Vulnerable Places, Vulnerable People
Show Less

Vulnerable Places, Vulnerable People Trade Liberalization, Rural Poverty and the Environment

Trade Liberalization, Rural Poverty and the Environment

Edited by Jonathan A. Cook, Owen Cylke, Donald F. Larson, John D. Nash and Pamela Stedman-Edwards

While some argue that trade liberalization has raised incomes and led to environmental protection in developing countries, others claim that it generates neither poverty reduction nor sustainability. The detailed case studies in this book demonstrate that neither interpretation is universally correct, given how much depends on specific policies and institutions that determine ‘on-the-ground’ outcomes. Drawing on research from six countries around the developing world, the book also presents the unique perspectives of researchers at both the world’s largest development organization (The World Bank) and the world’s largest conservation organization (World Wildlife Fund) on the debate over trade liberalization and its effects on poverty and the environment.
Buy Book in Print
Show Summary Details
You do not have access to this content

Chapter 2: Trade Liberalization, Rural Poverty and the Environment: A Case Study of the Forest and Salmon Sectors in Chile

Raúl O’Ryan, Mario Niklitschek, Edwin Niklitschek, Nicolo Gligo and Andres Ulloa

Extract

2. Trade liberalization, rural poverty and the environment: a case study of the forest and salmon sectors in Chile Raúl O’Ryan, with Mario Niklitschek, Edwin Niklitschek, Andrés Ulloa and Nicolo Gligo The rapid growth of the Chilean economy over the last few decades has earned the country its reputation as the most solid and dynamic economy in Latin America, with poverty rates now among the lowest in the region. Deep macroeconomic and microeconomic reforms, including a dramatic opening to international trade, that were initiated in the 1970s are credited for this export-led growth. However, these reforms came with significant social, economic and, possibly, environmental costs. The country’s macroeconomic indicators are strong, but it is not so clear that the increase in exports is benefiting all local economies, or the most vulnerable of the rural poor, equally. And the concentration of exports in the naturalresource-based sectors – such as mining, forestry, agriculture, fishing and aquaculture – has raised questions about the environmental impacts, as well as the overall sustainability, of an economic model that relies heavily on natural-resource-based exports. Many environmental nongovernmental organizations (NGOs) and local organizations have argued against the current economic model on the grounds that it is unsustainable, contending that the environment has been degraded over the last 20 years. Other stakeholders, particularly producers, tend to dismiss the significance of these effects, pointing to the key role of exports in economic growth and poverty alleviation. Different studies have addressed some of these issues, without resolving the dispute. This...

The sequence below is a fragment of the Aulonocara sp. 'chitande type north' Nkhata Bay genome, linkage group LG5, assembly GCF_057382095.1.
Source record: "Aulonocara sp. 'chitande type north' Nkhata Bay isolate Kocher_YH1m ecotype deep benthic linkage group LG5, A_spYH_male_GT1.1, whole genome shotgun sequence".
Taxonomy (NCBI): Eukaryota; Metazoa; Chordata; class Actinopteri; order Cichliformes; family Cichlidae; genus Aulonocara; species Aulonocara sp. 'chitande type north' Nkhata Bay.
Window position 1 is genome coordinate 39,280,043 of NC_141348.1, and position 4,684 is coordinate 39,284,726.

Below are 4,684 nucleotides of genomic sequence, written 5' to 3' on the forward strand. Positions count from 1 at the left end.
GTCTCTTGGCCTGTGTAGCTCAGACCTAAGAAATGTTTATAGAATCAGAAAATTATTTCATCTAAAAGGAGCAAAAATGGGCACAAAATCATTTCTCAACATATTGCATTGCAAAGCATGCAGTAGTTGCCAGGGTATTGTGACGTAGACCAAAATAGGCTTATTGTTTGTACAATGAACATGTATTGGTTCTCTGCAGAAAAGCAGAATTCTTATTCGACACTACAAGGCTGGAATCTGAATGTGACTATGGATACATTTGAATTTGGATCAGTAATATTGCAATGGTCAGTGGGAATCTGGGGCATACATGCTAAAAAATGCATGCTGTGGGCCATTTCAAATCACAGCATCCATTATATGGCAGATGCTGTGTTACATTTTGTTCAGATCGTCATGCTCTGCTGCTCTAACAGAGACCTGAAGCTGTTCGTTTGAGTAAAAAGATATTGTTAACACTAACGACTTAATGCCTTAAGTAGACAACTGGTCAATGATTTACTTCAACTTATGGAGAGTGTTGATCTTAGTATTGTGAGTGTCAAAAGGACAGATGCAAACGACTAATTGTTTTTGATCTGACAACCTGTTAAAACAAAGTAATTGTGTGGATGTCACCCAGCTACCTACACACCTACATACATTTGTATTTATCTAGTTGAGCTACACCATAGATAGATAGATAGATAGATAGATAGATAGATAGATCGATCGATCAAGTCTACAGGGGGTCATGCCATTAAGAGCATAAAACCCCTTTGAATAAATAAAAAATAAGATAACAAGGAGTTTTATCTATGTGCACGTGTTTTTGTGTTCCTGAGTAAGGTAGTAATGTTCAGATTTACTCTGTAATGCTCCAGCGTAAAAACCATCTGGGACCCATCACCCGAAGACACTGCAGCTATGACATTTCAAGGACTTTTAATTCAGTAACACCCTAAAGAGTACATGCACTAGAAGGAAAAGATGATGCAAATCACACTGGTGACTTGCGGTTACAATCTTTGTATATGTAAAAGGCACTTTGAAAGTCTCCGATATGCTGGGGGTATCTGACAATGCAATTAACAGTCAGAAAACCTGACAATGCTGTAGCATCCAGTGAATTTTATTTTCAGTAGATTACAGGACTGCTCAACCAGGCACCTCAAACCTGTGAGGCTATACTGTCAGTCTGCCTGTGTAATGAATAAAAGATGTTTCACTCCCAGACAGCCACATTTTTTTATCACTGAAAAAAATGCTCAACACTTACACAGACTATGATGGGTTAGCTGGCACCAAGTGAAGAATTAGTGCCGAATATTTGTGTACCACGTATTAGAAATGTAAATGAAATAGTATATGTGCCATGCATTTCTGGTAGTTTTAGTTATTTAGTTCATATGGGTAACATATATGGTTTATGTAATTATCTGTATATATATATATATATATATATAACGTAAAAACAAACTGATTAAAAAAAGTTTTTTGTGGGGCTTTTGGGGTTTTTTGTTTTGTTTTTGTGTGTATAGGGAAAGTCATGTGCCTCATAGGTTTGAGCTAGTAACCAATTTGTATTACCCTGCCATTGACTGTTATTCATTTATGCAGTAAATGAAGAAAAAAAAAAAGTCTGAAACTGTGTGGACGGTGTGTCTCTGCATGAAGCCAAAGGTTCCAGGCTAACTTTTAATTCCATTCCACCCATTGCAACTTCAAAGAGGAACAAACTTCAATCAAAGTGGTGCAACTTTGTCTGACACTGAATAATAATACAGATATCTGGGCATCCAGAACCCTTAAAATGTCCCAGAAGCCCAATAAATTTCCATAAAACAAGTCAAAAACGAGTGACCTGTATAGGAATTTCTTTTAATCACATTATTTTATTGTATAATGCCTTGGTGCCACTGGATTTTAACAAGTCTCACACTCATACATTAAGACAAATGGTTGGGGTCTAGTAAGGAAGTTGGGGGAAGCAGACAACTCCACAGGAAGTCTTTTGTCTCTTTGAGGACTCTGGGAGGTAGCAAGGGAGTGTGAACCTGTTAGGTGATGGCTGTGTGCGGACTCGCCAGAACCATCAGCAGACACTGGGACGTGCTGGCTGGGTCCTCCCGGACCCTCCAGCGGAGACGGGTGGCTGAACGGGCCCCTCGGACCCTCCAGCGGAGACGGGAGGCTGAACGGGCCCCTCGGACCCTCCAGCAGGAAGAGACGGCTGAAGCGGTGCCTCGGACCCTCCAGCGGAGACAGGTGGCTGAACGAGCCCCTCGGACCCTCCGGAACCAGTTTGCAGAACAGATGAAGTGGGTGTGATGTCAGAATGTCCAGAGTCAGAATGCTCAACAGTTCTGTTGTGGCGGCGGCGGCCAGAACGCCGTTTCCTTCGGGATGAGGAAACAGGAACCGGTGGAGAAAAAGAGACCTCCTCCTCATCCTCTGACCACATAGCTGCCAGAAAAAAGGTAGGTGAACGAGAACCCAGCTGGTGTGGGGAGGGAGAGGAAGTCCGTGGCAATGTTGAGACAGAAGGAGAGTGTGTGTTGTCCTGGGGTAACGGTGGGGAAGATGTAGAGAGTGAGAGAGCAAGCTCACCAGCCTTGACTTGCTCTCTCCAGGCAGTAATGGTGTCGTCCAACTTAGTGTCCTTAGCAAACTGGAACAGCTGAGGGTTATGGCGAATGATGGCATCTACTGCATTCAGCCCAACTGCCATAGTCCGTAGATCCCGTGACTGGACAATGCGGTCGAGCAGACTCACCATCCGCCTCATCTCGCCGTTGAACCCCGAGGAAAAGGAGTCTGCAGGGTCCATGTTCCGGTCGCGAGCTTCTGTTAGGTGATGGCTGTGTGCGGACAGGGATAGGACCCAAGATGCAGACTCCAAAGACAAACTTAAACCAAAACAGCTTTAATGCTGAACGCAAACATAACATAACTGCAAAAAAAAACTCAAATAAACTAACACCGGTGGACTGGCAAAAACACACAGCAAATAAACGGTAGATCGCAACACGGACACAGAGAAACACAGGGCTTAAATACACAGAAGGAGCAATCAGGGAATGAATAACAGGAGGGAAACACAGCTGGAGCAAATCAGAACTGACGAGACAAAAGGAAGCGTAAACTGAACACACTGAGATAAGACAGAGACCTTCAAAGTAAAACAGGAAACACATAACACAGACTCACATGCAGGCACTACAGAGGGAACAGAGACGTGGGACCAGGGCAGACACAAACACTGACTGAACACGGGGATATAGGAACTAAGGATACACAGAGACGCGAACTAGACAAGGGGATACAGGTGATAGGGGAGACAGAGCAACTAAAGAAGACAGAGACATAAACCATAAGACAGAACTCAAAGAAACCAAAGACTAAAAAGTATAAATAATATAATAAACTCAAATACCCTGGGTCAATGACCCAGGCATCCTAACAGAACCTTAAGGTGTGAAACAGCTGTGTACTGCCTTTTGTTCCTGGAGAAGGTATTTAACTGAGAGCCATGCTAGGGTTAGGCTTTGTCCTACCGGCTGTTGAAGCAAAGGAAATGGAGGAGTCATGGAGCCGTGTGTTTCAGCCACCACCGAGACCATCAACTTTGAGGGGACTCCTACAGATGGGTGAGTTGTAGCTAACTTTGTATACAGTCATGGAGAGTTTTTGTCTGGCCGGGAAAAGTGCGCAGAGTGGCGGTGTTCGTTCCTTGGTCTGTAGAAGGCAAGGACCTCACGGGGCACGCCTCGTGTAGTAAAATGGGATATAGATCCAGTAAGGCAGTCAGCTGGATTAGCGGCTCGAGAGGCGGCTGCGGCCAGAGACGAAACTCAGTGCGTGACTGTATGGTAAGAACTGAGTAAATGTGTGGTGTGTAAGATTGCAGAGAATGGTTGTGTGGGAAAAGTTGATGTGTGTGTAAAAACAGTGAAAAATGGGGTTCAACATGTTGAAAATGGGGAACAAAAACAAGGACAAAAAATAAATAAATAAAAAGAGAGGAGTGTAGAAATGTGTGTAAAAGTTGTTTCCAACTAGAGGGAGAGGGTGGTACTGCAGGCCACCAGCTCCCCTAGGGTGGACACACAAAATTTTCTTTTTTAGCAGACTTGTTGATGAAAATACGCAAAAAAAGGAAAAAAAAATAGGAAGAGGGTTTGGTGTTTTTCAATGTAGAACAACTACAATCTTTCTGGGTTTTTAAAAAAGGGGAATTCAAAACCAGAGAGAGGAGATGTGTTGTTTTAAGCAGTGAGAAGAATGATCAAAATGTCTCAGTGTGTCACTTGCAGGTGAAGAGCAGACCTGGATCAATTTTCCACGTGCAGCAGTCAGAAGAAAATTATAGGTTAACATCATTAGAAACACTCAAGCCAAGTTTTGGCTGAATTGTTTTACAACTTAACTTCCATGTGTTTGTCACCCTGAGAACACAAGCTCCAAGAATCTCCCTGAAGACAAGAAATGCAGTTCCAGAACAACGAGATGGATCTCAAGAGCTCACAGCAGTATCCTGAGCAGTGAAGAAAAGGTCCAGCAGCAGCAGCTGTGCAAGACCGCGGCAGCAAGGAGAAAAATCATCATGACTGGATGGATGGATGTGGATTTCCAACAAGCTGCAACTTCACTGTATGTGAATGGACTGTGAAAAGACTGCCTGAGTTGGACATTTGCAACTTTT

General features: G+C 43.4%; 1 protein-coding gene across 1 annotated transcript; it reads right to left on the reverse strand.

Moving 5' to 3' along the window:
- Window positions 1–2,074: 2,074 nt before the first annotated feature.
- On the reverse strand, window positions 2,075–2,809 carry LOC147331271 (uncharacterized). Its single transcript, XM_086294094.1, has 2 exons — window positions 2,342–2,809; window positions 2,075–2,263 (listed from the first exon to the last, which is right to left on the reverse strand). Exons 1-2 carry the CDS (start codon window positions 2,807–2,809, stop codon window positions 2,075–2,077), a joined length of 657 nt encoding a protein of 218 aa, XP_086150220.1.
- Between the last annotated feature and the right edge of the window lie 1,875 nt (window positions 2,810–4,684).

You are not authenticated to view the full text of this chapter or article.

Elgaronline requires a subscription or purchase to access the full text of books or journals. Please login through your library system or with your personal username and password on the homepage.

Non-subscribers can freely search the site, view abstracts/ extracts and download selected front matter and introductory chapters for personal use.

Your library may not have purchased all subject areas. If you are authenticated and think you should have access to this title, please contact your librarian.


Further information

or login to access all content.